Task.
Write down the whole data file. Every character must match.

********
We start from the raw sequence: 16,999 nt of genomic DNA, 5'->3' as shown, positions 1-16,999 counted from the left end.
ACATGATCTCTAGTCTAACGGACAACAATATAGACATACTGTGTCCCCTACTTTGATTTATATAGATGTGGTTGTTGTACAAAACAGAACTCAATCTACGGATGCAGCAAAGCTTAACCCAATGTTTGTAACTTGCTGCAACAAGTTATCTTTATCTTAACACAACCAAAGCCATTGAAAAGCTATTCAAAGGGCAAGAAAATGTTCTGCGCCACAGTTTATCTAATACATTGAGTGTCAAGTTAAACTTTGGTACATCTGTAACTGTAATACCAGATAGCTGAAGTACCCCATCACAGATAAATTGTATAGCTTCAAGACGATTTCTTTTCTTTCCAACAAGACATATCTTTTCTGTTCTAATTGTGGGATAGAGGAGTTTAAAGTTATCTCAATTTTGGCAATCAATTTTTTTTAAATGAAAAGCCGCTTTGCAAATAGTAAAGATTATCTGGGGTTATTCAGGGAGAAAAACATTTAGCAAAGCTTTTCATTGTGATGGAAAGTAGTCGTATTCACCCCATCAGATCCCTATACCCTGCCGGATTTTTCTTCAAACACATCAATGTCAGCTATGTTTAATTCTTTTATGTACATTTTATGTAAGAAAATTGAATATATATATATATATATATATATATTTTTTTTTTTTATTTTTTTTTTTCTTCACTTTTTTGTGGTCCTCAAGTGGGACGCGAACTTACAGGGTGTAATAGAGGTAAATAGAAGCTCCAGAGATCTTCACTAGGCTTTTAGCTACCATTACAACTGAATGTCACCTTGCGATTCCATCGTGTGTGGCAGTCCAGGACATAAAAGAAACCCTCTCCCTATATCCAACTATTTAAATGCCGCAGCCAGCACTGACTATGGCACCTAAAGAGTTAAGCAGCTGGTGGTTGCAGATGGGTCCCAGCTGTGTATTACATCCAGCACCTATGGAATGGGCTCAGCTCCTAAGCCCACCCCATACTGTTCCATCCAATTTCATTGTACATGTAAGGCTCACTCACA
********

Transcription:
We start from the raw sequence: 16,999 nt of genomic DNA, 5'->3' as shown, positions 1-16,999 counted from the left end.
ACATGATCTCTAGTCTAACGGACAACAATATAGACATACTGTGTCCCCTACTTTGATTTATATAGATGTGGTTGTTGTACAAAACAGAACTCAATCTACGGATGCAGCAAAGCTTAACCCAATGTTTGTAACTTGCTGCAACAAGTTATCTTTATCTTAACACAACCAAAGCCATTGAAAAGCTATTCAAAGGGCAAGAAAATGTTCTGCGCCACAGTTTATCTAATACATTGAGTGTCAAGTTAAACTTTGGTACATCTGTAACTGTAATACCAGATAGCTGAAGTACCCCATCACAGATAAATTGTATAGCTTCAAGACGATTTCTTTTCTTTCCAACAAGACATATCTTTTCTGTTCTAATTGTGGGATAGAGGAGTTTAAAGTTATCTCAATTTTGGCAATCAATTTTTTTTAAATGAAAAGCCGCTTTGCAAATAGTAAAGATTATCTGGGGTTATTCAGGGAGAAAAACATTTAGCAAAGCTTTTCATTGTGATGGAAAGTAGTCGTATTCACCCCATCAGATCCCTATACCCTGCCGGATTTTTCTTCAAACACATCAATGTCAGCTATGTTTAATTCTTTTATGTACATTTTATGTAAGAAAATTGAATATATATATATATATATATATATATTTTTTTTTTTTATTTTTTTTTTTCTTCACTTTTTTGTGGTCCTCAAGTGGGACGCGAACTTACAGGGTGTAATAGAGGTAAATAGAAGCTCCAGAGATCTTCACTAGGCTTTTAGCTACCATTACAACTGAATGTCACCTTGCGATTCCATCGTGTGTGGCAGTCCAGGACATAAAAGAAACCCTCTCCCTATATCCAACTATTTAAATGCCGCAGCCAGCACTGACTATGGCACCTAAAGAGTTAAGCAGCTGGTGGTTGCAGATGGGTCCCAGCTGTGTATTACATCCAGCACCTATGGAATGGGCTCAGCTCCTAAGCCCACCCCATACTGTTCCATCCAATTTCATTGTACATGTAAGGCTCACTCACA